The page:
No longer is the new wave considered to be a Pandora's box; it's been plugged by ABC's "20/20," endorsed by rock's corporate heavies as the fresh alternative to stale disco, and promoted by the record companies' hype merchants as the music of the '80s. So, why are all those tragically pink Sex Pistols albums cramming the cut-out racks?

The answer is simple: the Americn rock audience, in general, prefers music that's safe anchored in a solid pop tradition, as the success of the new wave's tamer examples (Blondie, the Kanck, Talking Heads) can truly testify. As with rockabilly and American punk, the hostile and aggressively experimental factions of the new wave (British punk rock, in particular) have proven too threatening.

Consequently, tired titans like the Eagles, Jefferson Starship, and Led Zeppelin dominate the charts because of most rock fans reactionary consciousness -- a shameless aversion to the changes and chances of this mortal life. At present, the possibility that the more challenging new-wave bands from England (Essential Logic, Gang of Four, the Specials) or America (Pere Ubu, the B-52's) will be blessed with top-40 -- even top-100 -- status is rather slim.

Here, then, are some of the new wave's more radical releases which, before being dumped as cut-outs, at the very least deserve one's cordial attention.

Fashion's "Product Perfect" (I.R.S./A&M SP002), by the looks of its cover, seems to be just another example of voguish progressive rock designed for mannequins. But side one of the album features some of the most throbbing music that the new wave's synthetic-electronic branch (Flying Lizards, Tubeway Army) has yet produced.

By humanizing their simulated sound with a reggae beat and a political bent, Fashion has manufactured an extra-ordinary musical blend not unlike David Bowie being backed up by the Clash. They are masters of the balancing act, moving from the lighthearted "Fashion" (almost a surf song) to the zealous "Die in the West" ("whoever eats the dog eats what the dog has ate"), switching on and off from liveliness to genuine outrage like an electric switch gone haywire.

When Fashion mockingly sings "don't breathe your dinner in my face" on "Don't Touch Me, Touch Me," one immediately realizes that new wavers are some of the funniest clowns around. How can rock fans continue to feel threatened by a musical force in which the humor is so obviously up front?

A more serious example of the new-wave mode of thought is Wire, an Eno-influenced band that managed to jam 21 songs on its first album, "Pink Flag" (Harvest ST-11757). Still Wire's best work, it's a collection of transient messages dashed out hurriedly as if the sword of the apocalypse were hanging directly overhead (". . . this is your correspondent, running out of tape, gunfire's increasing, looting, burning, rape"). Like an odd sonata of scissors snipping, Wire's music transmits telegraphic signals, fragmentary fibrillations, ideas in Morse cede -- rock for structuralists.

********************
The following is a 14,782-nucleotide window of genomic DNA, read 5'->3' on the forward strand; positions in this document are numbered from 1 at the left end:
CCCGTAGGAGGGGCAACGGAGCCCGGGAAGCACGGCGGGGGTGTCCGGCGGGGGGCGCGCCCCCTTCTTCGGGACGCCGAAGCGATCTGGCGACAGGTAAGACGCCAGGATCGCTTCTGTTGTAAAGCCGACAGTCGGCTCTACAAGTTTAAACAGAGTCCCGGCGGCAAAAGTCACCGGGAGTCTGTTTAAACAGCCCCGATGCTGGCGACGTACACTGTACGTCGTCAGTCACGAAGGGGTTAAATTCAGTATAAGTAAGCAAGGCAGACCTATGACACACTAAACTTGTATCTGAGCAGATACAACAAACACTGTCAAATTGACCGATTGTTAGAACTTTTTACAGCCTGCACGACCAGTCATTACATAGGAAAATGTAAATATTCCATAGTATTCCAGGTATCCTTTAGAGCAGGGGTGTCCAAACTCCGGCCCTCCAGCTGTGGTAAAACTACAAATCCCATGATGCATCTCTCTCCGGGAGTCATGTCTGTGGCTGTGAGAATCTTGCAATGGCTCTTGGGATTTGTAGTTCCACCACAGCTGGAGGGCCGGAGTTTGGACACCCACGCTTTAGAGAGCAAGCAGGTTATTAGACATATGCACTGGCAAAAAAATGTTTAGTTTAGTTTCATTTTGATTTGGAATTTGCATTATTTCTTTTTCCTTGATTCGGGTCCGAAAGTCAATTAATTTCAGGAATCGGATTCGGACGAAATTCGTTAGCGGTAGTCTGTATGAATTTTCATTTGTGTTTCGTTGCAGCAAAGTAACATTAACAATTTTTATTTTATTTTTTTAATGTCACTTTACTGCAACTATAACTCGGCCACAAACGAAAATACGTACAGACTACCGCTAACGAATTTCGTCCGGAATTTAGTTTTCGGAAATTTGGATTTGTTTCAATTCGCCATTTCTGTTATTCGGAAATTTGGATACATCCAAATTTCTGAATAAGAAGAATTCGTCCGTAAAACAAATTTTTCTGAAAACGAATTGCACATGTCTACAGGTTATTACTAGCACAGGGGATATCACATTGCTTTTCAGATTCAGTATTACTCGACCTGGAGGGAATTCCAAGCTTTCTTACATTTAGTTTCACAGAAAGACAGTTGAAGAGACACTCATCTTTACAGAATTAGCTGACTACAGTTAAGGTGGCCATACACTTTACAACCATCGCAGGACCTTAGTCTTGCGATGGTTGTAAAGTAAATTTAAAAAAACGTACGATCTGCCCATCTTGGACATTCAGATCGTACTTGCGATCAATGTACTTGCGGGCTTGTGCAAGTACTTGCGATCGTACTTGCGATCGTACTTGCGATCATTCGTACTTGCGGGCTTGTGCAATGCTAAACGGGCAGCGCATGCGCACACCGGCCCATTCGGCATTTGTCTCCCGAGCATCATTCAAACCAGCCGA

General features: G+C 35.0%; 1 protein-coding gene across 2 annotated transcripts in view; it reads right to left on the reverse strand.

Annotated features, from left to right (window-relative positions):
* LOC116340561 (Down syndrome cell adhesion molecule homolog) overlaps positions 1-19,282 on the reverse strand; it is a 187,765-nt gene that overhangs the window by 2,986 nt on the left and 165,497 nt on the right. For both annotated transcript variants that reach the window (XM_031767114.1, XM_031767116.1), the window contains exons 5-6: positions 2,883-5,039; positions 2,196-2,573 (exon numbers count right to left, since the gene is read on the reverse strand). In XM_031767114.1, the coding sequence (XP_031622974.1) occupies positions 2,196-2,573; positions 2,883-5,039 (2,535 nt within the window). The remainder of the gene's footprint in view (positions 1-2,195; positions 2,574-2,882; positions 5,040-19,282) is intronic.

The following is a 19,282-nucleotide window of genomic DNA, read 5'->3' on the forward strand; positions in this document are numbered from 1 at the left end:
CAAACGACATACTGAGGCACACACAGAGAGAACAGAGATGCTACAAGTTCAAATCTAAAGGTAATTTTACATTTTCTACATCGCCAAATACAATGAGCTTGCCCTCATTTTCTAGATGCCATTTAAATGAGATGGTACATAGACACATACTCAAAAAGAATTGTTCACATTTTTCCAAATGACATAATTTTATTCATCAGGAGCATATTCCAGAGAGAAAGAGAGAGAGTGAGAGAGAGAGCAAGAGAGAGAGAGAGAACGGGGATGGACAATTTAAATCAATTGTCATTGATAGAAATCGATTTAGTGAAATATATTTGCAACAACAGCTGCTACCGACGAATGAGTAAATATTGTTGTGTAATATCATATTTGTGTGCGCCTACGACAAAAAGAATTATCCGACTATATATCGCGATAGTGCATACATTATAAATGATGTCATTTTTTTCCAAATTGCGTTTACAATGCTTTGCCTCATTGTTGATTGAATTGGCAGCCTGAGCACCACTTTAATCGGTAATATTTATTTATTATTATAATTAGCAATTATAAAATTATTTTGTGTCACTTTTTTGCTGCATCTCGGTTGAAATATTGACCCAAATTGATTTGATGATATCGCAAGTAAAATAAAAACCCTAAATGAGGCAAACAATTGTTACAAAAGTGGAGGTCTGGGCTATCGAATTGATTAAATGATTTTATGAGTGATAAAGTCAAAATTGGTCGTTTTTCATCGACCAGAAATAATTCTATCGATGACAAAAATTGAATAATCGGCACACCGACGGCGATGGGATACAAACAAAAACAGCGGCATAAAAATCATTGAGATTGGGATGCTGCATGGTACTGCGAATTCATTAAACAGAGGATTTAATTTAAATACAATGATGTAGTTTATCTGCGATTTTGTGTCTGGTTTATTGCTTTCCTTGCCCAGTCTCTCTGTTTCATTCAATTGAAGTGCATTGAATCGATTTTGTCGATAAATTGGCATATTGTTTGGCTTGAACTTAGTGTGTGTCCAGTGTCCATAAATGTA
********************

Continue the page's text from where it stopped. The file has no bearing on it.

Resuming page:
However, "154" (Warner Bros. BSK 3398), Wire's latest, lacks the punk enthusiasm of the avant-garde "Pink Flag." The band now explores similar terrain but at a more leisurely pace. The album is practically an about-face; it's spacier than early Pink Floyd, more ponderously progressive than Tangerine Dream, and obsessed with mathematical precision.

Only on a couple of cuts ("2 People In a Room," "On Returning") does Wire create the economical tension of their marvelous debut.

Besides the Clash, England's peerless and prolific punks are the Buzz-cocks; unlike the Clash, though, they are not political being genuinely motivated by happy-go-lucky harmonies (often a la Kinks) and a pure-pop-for-now sensibility.

The Buzzcocks have released three albums in England; the first, "Another Music in a Different Kitchen," an essential artifact. In less than two years, the band has also released eight singles. Their first American album, "Singles Going Steady" (I.R.S./A&M SP001), conveniently assembles these 16 cuts in choronological order, A sides on side A, B sides on side B.

Although a respectable and most welcome repackaging (along with the Clash reissue, certainly '79's best "punk ablum), it doesn't include the band's most blistering achievements -- the "Spiral Scratch" EP (a crude crystallization of England's young new wave clamoring for attention) and "Shot By Both Sides" (actually, recorded by Magazine, but under the guidance of the Buzzcocks' ex-leader, Howard Devoto).

The Buzzcocks' current leader, Pete Shelley, with his lovelorn pose and phases jumping with hiccups, may be the contemporary equivalent of Buddy Holly. Like Elvis Costello (also Holly's second cousin), Shelley tries to be modern rock's angry romantic searching for beauty and truth through melodic ugliness. He is indeed a miracle man, and the absolute miracle of "Singles Going Steady" is that, out of 16 tracks, not one of them stands out -- they're all equally devastating.

Despite what the American charts portend, an untold number of bands like the Buzzcocks, Fashion and Wire continue to play exciting music rife with rhythm and revolt, even at this very moment. One only has to seek it out.